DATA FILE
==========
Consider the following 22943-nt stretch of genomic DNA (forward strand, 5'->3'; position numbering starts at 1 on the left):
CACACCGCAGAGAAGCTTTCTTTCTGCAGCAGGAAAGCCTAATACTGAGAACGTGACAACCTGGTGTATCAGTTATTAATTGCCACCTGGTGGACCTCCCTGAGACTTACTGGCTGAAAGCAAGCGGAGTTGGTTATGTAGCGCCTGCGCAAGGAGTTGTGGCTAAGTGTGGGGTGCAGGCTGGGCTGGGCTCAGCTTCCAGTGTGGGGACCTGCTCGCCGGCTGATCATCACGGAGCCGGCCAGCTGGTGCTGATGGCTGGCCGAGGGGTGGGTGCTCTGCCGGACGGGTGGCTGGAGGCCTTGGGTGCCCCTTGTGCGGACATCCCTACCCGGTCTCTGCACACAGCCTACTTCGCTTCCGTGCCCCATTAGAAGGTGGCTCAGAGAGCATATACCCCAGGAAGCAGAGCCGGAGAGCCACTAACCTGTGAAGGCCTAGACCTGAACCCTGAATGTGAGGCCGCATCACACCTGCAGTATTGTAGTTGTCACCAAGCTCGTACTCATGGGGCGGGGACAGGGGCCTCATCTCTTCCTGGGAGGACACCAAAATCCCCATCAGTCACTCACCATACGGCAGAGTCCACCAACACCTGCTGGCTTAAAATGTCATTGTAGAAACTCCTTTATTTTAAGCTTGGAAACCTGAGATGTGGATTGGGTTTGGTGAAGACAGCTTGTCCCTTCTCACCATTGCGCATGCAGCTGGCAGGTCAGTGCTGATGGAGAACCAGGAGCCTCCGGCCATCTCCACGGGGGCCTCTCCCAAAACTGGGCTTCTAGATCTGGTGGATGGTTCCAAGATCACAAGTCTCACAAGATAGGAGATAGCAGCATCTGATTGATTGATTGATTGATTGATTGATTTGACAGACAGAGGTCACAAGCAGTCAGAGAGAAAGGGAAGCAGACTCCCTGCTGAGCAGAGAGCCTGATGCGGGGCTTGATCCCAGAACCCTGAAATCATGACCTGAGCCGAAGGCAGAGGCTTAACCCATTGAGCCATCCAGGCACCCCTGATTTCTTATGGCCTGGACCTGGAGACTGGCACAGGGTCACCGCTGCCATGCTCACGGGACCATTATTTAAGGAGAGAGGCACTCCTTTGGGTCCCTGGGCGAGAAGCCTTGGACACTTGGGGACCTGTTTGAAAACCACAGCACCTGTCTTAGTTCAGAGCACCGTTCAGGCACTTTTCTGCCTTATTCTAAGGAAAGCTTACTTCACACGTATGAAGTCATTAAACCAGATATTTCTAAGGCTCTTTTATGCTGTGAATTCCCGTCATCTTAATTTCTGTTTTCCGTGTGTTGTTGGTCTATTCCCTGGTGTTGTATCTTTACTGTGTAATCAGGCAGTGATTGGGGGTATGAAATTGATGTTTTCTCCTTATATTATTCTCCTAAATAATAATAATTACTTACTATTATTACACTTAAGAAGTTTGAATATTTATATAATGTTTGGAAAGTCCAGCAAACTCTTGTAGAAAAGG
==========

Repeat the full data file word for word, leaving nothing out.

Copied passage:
Consider the following 22943-nt stretch of genomic DNA (forward strand, 5'->3'; position numbering starts at 1 on the left):
CACACCGCAGAGAAGCTTTCTTTCTGCAGCAGGAAAGCCTAATACTGAGAACGTGACAACCTGGTGTATCAGTTATTAATTGCCACCTGGTGGACCTCCCTGAGACTTACTGGCTGAAAGCAAGCGGAGTTGGTTATGTAGCGCCTGCGCAAGGAGTTGTGGCTAAGTGTGGGGTGCAGGCTGGGCTGGGCTCAGCTTCCAGTGTGGGGACCTGCTCGCCGGCTGATCATCACGGAGCCGGCCAGCTGGTGCTGATGGCTGGCCGAGGGGTGGGTGCTCTGCCGGACGGGTGGCTGGAGGCCTTGGGTGCCCCTTGTGCGGACATCCCTACCCGGTCTCTGCACACAGCCTACTTCGCTTCCGTGCCCCATTAGAAGGTGGCTCAGAGAGCATATACCCCAGGAAGCAGAGCCGGAGAGCCACTAACCTGTGAAGGCCTAGACCTGAACCCTGAATGTGAGGCCGCATCACACCTGCAGTATTGTAGTTGTCACCAAGCTCGTACTCATGGGGCGGGGACAGGGGCCTCATCTCTTCCTGGGAGGACACCAAAATCCCCATCAGTCACTCACCATACGGCAGAGTCCACCAACACCTGCTGGCTTAAAATGTCATTGTAGAAACTCCTTTATTTTAAGCTTGGAAACCTGAGATGTGGATTGGGTTTGGTGAAGACAGCTTGTCCCTTCTCACCATTGCGCATGCAGCTGGCAGGTCAGTGCTGATGGAGAACCAGGAGCCTCCGGCCATCTCCACGGGGGCCTCTCCCAAAACTGGGCTTCTAGATCTGGTGGATGGTTCCAAGATCACAAGTCTCACAAGATAGGAGATAGCAGCATCTGATTGATTGATTGATTGATTGATTGATTTGACAGACAGAGGTCACAAGCAGTCAGAGAGAAAGGGAAGCAGACTCCCTGCTGAGCAGAGAGCCTGATGCGGGGCTTGATCCCAGAACCCTGAAATCATGACCTGAGCCGAAGGCAGAGGCTTAACCCATTGAGCCATCCAGGCACCCCTGATTTCTTATGGCCTGGACCTGGAGACTGGCACAGGGTCACCGCTGCCATGCTCACGGGACCATTATTTAAGGAGAGAGGCACTCCTTTGGGTCCCTGGGCGAGAAGCCTTGGACACTTGGGGACCTGTTTGAAAACCACAGCACCTGTCTTAGTTCAGAGCACCGTTCAGGCACTTTTCTGCCTTATTCTAAGGAAAGCTTACTTCACACGTATGAAGTCATTAAACCAGATATTTCTAAGGCTCTTTTATGCTGTGAATTCCCGTCATCTTAATTTCTGTTTTCCGTGTGTTGTTGGTCTATTCCCTGGTGTTGTATCTTTACTGTGTAATCAGGCAGTGATTGGGGGTATGAAATTGATGTTTTCTCCTTATATTATTCTCCTAAATAATAATAATTACTTACTATTATTACACTTAAGAAGTTTGAATATTTATATAATGTTTGGAAAGTCCAGCAAACTCTTGTAGAAAAGG